Risk of burnout and stress in physicians working in a COVID team: A longitudinal survey

Int J Clin Pract. 2021 Nov;75(11):e14755. doi: 10.1111/ijcp.14755. Epub 2021 Sep 8.


Background and aims: The COVID-19 pandemic represents a source of stress and potential burnout for many physicians. This single-site survey aimed at assessing perceived stress and risk to develop burnout syndrome among physicians operating in COVID wards.

Methods: This longitudinal survey evaluated stress and burnout in 51 physicians operating in the COVID team of Gemelli Hospital, Italy. Participants were asked to complete the Maslach Burnout Inventory (MBI) and the Perceived Stress Questionnaire on a short run (PSQs) (referring to the past 7 days) at baseline (T0) and then for four weeks (T1-T4). Perceived Stress Questionnaire on a long run (PSQl) (referring to the past 2 years) was completed only at T0.

Results: Compared with physicians board-certified in internal medicine, those board-certified in other disciplines showed higher scores for the Emotional Exhaustion (EE) score of the MBI scale (P < .001). Depersonalisation (DP) score showed a reduction over time (P = .002). Attending physicians scored lower than the resident physicians on the DP scale (P = .048) and higher than resident physicians on the Personal Accomplishment (PA) scale (P = .04). PSQl predicted higher scores on the EE scale (P = .003), DP scale (P = .003) and lower scores on the PA scale (P < .001). PSQs showed a reduction over time (P = .03). Attending physicians had a lower PSQs score compared with the resident physicians (P = .04).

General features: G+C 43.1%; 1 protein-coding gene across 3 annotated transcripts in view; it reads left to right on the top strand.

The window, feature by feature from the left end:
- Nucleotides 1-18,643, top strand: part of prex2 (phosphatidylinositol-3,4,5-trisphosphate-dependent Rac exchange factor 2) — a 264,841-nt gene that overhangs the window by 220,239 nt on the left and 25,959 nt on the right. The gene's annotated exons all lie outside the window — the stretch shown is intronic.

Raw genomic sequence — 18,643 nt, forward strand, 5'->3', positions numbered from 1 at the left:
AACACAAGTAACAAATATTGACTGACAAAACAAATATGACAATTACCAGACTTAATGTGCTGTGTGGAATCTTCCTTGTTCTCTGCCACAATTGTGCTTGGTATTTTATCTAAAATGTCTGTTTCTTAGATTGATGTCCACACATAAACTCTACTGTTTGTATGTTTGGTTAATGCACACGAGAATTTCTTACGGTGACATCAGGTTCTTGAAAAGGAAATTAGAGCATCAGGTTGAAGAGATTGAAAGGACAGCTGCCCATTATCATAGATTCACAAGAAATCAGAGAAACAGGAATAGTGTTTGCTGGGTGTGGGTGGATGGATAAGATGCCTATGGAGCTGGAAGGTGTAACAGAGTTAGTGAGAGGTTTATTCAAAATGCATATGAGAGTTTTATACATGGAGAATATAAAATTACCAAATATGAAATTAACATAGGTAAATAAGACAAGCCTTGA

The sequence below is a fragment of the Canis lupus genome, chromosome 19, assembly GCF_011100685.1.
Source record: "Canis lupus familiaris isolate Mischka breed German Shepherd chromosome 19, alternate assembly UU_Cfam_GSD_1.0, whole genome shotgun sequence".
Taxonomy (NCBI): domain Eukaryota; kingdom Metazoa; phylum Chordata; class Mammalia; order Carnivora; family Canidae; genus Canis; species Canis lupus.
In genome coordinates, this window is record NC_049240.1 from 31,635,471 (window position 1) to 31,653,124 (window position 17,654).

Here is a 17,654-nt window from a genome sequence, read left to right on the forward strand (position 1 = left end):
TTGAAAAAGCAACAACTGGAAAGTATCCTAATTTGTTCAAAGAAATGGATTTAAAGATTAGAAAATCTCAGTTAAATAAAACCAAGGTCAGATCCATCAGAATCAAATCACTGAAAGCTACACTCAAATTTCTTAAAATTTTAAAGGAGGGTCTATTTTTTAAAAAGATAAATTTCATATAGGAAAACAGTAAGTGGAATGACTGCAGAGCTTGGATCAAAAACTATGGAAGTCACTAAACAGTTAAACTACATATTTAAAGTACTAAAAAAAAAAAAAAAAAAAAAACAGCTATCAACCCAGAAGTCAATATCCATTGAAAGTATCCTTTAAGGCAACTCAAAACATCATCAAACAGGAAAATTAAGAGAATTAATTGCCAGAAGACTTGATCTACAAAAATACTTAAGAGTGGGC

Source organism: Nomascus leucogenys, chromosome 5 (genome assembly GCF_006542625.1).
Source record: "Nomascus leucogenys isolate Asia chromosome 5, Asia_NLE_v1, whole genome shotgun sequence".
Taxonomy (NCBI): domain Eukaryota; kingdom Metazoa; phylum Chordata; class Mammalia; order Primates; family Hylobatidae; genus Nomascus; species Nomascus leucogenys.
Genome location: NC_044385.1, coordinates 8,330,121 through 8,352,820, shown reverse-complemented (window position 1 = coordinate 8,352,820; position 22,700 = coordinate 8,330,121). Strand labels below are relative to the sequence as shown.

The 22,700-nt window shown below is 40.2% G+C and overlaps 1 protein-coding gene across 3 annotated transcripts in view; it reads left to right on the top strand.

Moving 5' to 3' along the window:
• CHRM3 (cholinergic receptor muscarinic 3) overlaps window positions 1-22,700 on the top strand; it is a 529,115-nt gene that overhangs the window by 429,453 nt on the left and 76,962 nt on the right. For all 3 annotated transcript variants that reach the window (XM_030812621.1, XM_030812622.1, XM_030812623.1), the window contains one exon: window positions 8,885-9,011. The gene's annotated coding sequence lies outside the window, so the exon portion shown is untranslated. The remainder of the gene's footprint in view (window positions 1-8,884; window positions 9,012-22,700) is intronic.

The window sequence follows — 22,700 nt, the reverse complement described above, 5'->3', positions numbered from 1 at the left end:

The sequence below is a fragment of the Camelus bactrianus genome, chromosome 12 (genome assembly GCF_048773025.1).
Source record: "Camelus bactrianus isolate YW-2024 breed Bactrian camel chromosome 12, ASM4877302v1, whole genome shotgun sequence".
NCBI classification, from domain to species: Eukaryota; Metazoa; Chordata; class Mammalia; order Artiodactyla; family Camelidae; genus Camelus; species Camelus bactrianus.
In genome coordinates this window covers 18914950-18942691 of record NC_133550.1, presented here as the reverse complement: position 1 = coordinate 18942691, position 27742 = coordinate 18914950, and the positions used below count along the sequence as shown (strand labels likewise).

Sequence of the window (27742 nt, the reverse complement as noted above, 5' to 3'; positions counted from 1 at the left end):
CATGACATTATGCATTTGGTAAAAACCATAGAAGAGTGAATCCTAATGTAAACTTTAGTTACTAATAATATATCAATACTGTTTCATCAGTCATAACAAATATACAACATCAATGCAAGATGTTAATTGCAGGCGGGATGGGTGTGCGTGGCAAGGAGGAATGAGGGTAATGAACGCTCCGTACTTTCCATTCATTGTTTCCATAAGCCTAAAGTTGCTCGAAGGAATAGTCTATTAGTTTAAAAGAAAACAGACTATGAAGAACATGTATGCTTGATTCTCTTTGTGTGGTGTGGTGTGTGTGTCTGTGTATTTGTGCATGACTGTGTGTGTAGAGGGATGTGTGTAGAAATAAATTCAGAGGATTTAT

Conclusions: Medical specialty and clinical position could represent risk factors for the development of burnout in a COVID team. In these preliminary results, physicians board-certified in internal medicine showed lower risk of developing EE during the entire course of the study.

MeSH terms

  • Burnout, Psychological / epidemiology
  • COVID-19*
  • Cross-Sectional Studies
  • Humans
  • Longitudinal Studies
  • Pandemics
  • Physicians*
  • SARS-CoV-2
  • Surveys and Questionnaires